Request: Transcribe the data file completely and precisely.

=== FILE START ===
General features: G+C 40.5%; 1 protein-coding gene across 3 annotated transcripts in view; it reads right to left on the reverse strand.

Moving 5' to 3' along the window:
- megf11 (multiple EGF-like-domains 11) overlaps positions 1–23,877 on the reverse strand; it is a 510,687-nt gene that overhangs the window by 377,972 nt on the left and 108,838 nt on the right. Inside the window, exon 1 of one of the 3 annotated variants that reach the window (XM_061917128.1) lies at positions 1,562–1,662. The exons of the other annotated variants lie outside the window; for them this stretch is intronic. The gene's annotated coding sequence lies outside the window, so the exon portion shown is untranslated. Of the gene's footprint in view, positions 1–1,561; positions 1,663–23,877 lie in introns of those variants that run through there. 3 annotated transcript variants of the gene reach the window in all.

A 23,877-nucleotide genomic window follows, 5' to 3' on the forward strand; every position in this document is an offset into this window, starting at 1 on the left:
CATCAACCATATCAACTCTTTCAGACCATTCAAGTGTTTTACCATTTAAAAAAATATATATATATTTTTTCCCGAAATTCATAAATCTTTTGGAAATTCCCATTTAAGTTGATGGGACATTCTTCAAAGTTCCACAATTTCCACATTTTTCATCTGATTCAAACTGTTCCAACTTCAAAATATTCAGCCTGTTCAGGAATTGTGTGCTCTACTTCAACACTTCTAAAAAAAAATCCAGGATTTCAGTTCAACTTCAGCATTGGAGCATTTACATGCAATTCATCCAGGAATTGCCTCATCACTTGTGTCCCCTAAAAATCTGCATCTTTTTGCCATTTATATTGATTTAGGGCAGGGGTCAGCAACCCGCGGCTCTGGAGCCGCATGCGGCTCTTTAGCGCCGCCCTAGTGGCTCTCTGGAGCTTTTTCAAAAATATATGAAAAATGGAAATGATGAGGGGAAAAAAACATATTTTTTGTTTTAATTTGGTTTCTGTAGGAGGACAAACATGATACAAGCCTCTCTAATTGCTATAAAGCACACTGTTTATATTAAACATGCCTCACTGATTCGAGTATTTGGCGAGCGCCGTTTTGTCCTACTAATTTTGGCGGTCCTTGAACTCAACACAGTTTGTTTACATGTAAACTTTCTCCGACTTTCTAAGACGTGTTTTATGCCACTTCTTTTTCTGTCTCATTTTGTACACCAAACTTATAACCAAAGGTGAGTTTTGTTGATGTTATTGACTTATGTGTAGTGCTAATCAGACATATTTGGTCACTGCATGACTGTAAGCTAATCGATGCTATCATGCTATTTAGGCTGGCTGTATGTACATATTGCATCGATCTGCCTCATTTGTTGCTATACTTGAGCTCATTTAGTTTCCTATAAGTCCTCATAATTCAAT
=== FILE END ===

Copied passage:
General features: G+C 40.5%; 1 protein-coding gene across 3 annotated transcripts in view; it reads right to left on the reverse strand.

Moving 5' to 3' along the window:
- megf11 (multiple EGF-like-domains 11) overlaps positions 1–23,877 on the reverse strand; it is a 510,687-nt gene that overhangs the window by 377,972 nt on the left and 108,838 nt on the right. Inside the window, exon 1 of one of the 3 annotated variants that reach the window (XM_061917128.1) lies at positions 1,562–1,662. The exons of the other annotated variants lie outside the window; for them this stretch is intronic. The gene's annotated coding sequence lies outside the window, so the exon portion shown is untranslated. Of the gene's footprint in view, positions 1–1,561; positions 1,663–23,877 lie in introns of those variants that run through there. 3 annotated transcript variants of the gene reach the window in all.

A 23,877-nucleotide genomic window follows, 5' to 3' on the forward strand; every position in this document is an offset into this window, starting at 1 on the left:
CATCAACCATATCAACTCTTTCAGACCATTCAAGTGTTTTACCATTTAAAAAAATATATATATATTTTTTCCCGAAATTCATAAATCTTTTGGAAATTCCCATTTAAGTTGATGGGACATTCTTCAAAGTTCCACAATTTCCACATTTTTCATCTGATTCAAACTGTTCCAACTTCAAAATATTCAGCCTGTTCAGGAATTGTGTGCTCTACTTCAACACTTCTAAAAAAAAATCCAGGATTTCAGTTCAACTTCAGCATTGGAGCATTTACATGCAATTCATCCAGGAATTGCCTCATCACTTGTGTCCCCTAAAAATCTGCATCTTTTTGCCATTTATATTGATTTAGGGCAGGGGTCAGCAACCCGCGGCTCTGGAGCCGCATGCGGCTCTTTAGCGCCGCCCTAGTGGCTCTCTGGAGCTTTTTCAAAAATATATGAAAAATGGAAATGATGAGGGGAAAAAAACATATTTTTTGTTTTAATTTGGTTTCTGTAGGAGGACAAACATGATACAAGCCTCTCTAATTGCTATAAAGCACACTGTTTATATTAAACATGCCTCACTGATTCGAGTATTTGGCGAGCGCCGTTTTGTCCTACTAATTTTGGCGGTCCTTGAACTCAACACAGTTTGTTTACATGTAAACTTTCTCCGACTTTCTAAGACGTGTTTTATGCCACTTCTTTTTCTGTCTCATTTTGTACACCAAACTTATAACCAAAGGTGAGTTTTGTTGATGTTATTGACTTATGTGTAGTGCTAATCAGACATATTTGGTCACTGCATGACTGTAAGCTAATCGATGCTATCATGCTATTTAGGCTGGCTGTATGTACATATTGCATCGATCTGCCTCATTTGTTGCTATACTTGAGCTCATTTAGTTTCCTATAAGTCCTCATAATTCAAT